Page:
A couple of hours ago, I was working on a completely different LJ entry when I decided to head to the kitchen for a diet RC. I made the turn out of the bedroom hall into the front entry, and–
OMG!! OMG!!! A huge BAT was flying right at my head from the living room! Here it came like an Extreme Close-Up! “EEEEEEEEEEEEEEYYYYYYYYAAAAA,” I screamed as I bolted back into the computer room. (Yes, those were simultaneous actions worthy of an “as”!)
“What?!” Hubby whirled in his chair, cranky. He knows I will shriek like that if a JUNEBUG lands on my NECK (which they always do when I open the front door around this time of year).
“A BAT! OR AN OWL! IT FLEW AT MY HEAD! IT ALMOST GOT ME!”
(A proper dialogue tag would be, “I gibbered.”)
“There’s not a bat in the house.” He actually stood up and went to investigate. “What the hell?!” Stopping short, he stared up at the curtain rod.
See? I wasn’t making it up.
Baby owl. About six inches tall and complete with TALONS (see feet, above) and BEAK and golden eyes with horizontal pupils.
“OMG. How did it get in here?”
“My best guess is that when I took the dog out into the courtyard earlier today, it somehow flew inside. But that’s been at least four hours. Nobody has opened the doors for the past four hours.”
“It’s so cute,” I whispered. “But it CAME TO GET ME.” It had been trying to scare me, or perhaps it was trying to get me to show it the way out . . . or something.
Hubby goggled. “Well . . . maybe I can get it with the fish net from the pond out back.”
“The fish net isn’t that large.”
“Open the front door in case it flies again. It might go right out.”
“Good idea.” He opened the door and six huge houseflies and three moths flew in. I couldn’t worry about that now. Also, the heat of the day poured in, ruining my A/C-cooled house. Again . . . whatever.
I scurried back to tell my mom (the household little old lady, whose room is off the kitchen, on the other wing) why I’d screamed. “There’s a baby owl sitting on the curtain rod in the living room.”
The Pomeranian was lying on her bed, ears perked.
“Come on and see it. But then you have to go back and close the doors and keep Teddybear in there. Owls prey on little orange things that are fluffly like bunnies.”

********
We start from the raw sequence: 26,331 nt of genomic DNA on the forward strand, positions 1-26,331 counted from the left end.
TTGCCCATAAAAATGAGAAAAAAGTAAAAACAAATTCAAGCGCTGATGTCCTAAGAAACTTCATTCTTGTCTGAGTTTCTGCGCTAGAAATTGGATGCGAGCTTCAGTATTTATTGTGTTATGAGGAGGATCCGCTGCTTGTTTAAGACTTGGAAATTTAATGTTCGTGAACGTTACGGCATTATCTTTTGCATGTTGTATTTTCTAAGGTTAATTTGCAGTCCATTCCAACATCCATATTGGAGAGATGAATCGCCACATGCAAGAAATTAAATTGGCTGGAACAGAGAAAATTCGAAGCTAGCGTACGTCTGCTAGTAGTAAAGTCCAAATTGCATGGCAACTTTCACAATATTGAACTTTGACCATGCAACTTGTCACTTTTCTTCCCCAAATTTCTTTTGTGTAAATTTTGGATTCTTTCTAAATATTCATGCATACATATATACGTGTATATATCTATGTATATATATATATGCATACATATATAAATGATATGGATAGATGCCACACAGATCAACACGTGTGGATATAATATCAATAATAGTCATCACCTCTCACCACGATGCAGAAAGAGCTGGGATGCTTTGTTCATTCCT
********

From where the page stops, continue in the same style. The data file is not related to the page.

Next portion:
She came down the hall cautiously and peered into the living room. It was looking into the open-plan area towards the front door, where Hubster was still figgerin’ on what to do.
She shot back down the hall and grabbed the broom. “I’ll shoo it out the front door.”
“You’ll do no such thing. We could all be clawed to death!” I took the broom away. “I’m calling animal control.”
Of course it was 9:30 at night. Ha! But Richardson has phone numbers for everything, and I have them taped on the fridge. I called the animal control number and the recording calmly explained that a man in a truck was available until midnight on weeknights, and I should call this other number to get the dispatcher.
Ring-ring. “Shelter,” said a bored old man.
“I have an OWL in my living room. Can you send someone to get it with a net?”
“Wow. Never hearda sucha thing. An owl?” Pause. “What’s your address?”
I reeled it off. He knew from that what my name was and that I was entitled to services. “Well, I dunno. The front desk closed at six, and they won’t come back in until morning.”
“Please! I have an owl in my house. Aren’t they endangered?”
“I dunno anything about ’em. But lemme see. There is a guy in a truck I can call, but they usually don’t go into your house.” NEITHER DO OWLS! “Lemme put you on hold and I’ll try him on the radio.”
Bubba came back on the line. “OK, I’m going to hang up and the guy will call you right back.” He verified my phone number.
I hung up and Mama and I stared at each other.
“Get in there and guard the dog. I’m going to close the door from the half bath into your room. Wish we had a pocket door between your room and the kitchen like at Laurie’s house.”
She retreated and grabbed her cell phone to inform my aunt that we now had a Wild Owl in the house and that it was all because I am such a terrible housekeeper and keep so much STUFF that the house is JUNKED UP and WILD ANIMALS COME INSIDE TO LIVE AMONG THE JUNK.
(to be continued)